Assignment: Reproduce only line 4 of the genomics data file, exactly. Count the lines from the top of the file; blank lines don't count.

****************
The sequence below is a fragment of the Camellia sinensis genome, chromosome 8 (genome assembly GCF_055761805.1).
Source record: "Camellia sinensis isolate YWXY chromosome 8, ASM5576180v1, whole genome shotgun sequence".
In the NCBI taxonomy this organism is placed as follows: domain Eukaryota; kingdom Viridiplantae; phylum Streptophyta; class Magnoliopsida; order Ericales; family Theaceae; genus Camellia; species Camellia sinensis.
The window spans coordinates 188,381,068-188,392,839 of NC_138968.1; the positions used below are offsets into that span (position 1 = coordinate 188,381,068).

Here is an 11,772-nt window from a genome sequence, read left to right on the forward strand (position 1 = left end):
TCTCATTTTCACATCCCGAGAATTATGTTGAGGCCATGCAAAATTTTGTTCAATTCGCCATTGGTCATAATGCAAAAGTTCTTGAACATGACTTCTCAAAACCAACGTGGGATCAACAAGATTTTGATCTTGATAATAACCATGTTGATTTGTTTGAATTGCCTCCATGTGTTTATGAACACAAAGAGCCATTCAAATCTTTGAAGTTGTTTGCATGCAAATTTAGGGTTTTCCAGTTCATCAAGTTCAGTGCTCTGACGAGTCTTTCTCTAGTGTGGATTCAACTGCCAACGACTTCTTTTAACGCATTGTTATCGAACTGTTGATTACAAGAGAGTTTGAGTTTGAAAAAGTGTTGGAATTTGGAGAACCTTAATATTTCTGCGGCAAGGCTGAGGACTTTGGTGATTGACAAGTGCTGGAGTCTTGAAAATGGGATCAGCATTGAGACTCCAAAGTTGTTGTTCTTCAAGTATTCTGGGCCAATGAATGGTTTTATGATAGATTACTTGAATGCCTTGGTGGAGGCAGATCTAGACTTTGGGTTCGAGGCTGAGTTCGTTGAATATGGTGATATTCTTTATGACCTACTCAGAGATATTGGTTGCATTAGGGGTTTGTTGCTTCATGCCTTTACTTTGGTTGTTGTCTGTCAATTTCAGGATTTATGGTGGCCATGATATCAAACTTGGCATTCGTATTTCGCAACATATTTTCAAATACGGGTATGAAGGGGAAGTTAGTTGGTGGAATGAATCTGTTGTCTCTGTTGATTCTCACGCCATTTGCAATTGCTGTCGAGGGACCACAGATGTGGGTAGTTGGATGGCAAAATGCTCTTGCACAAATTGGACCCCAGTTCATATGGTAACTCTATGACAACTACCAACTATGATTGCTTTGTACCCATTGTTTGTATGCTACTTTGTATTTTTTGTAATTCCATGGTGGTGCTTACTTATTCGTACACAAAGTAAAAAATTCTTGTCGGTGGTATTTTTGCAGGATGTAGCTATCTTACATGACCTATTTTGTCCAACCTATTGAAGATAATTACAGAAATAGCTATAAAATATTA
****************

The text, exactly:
The window spans coordinates 188,381,068-188,392,839 of NC_138968.1; the positions used below are offsets into that span (position 1 = coordinate 188,381,068).